Parents’ Happiness Increases When Kids Move Out


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Gentle reminder things will get easier when our kids take care of us

Our kids bring us endless joy and happiness. They also bring stress, sleeplessness, and never-ending neediness. A new study agrees with the original sentiment — but found out it’s not until later in life when those little birdies finally fly the coop that this is true. Bless.

A team of researchers led by Christoph Becker at Heidelberg University in Germany found parents reported being happier than non-parents in old age but only when (and if) their kids have moved out. The study surveyed 55,000 people age 50 and over from 16 European countries about their mental well-being and how it relates to family status and found “as stress associated with balancing the competing demands of childcare, work and personal life decreases, once people get older and their children leave (home), the importance of children as caregivers and social contacts might prevail.”

One of the biggest factors, according to the study, is that older children provide social support for parents as they age, which has been shown to be linked to greater happiness and less loneliness later in life. “The results suggest that the finding of a negative link between children and well-being and mental health may not generalize to older people whose children have often left home already,” the study said.

Not to put words in the researchers’ mouths but perhaps it could also be because we spend 18 (+) years hanging on our kids’ every need, being order taker, taxi driver, butt wiper, and laundry-doer (plus one million other things) that by the time they’re out of the house and self-sufficient (fingers crossed), we can sit back a bit, relax, and enjoy them as adults.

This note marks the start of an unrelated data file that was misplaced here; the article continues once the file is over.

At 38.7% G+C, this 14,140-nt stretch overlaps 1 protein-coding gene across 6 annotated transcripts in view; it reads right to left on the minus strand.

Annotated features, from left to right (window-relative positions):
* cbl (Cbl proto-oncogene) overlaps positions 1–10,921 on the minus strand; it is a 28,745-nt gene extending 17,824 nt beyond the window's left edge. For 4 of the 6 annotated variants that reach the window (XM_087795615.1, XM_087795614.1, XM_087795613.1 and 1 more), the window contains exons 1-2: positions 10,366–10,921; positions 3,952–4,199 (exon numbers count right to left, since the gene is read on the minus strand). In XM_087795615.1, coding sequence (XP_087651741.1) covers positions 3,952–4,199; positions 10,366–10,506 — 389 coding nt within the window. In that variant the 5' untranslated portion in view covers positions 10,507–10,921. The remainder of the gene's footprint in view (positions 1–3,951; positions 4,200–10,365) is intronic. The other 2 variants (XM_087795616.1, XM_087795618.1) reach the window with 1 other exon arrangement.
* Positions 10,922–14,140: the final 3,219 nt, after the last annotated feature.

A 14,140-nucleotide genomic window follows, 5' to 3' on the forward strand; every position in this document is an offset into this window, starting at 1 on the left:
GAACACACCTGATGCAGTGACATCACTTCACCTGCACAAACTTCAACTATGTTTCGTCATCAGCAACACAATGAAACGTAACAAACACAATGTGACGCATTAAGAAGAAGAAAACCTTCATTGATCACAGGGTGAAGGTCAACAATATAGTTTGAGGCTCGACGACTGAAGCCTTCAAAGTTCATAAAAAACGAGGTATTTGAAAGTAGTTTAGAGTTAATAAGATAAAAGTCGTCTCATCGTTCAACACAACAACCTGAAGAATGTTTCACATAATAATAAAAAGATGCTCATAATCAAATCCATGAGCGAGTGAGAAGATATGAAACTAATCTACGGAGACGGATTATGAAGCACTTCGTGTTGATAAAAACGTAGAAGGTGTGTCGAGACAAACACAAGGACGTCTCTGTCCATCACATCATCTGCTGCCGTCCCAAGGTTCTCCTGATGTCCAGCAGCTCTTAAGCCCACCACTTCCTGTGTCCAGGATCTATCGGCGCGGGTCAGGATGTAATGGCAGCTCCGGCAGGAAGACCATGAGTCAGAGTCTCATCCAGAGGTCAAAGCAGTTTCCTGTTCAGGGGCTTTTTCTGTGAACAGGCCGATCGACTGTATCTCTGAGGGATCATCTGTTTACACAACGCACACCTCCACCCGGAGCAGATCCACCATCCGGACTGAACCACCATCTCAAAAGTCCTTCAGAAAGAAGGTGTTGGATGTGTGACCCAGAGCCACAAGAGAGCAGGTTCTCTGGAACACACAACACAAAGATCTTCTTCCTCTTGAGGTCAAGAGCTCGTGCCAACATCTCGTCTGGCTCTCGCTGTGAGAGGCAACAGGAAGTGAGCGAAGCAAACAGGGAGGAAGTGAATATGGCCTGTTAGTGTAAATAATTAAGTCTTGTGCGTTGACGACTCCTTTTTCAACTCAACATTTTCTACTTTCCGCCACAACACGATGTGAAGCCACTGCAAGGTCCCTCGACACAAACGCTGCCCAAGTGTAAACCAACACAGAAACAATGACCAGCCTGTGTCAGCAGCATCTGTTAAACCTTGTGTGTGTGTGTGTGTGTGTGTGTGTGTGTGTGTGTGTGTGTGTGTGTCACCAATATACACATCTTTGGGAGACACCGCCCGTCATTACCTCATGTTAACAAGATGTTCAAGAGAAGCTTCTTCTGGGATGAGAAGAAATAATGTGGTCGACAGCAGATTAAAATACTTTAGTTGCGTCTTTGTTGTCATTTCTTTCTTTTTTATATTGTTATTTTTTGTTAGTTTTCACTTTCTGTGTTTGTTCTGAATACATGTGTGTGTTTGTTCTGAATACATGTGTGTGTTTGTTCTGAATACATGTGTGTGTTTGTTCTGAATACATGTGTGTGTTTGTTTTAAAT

It could also be because parents in the U.S. don’t have the same support system as other countries. A 2016 study of 22 countries found that parents with children at home were actually slightly happier than their child-free peers in places like Norway, Portugal, and Sweden, all countries that have paid parental leave, ample holiday and sick time, and generous childcare options.

Becker also said our kids may also be able to provide care and financial support as their parents’ age and that “children’s role as caregivers, financial support or simply as social contact might outweigh negative aspects of parenthood.” Let’s hope this is true.

This research backs a University of Utah study that found empty-nest parents aged 50 to 70 “were 5 to 6 percent more likely to report being very happy than those with kids still at home,” New Scientist reported.

Obviously, we love our kids with every ounce of our beings, but perhaps we will love them just a little bit more when we don’t have to take care of them. Who can argue with science?



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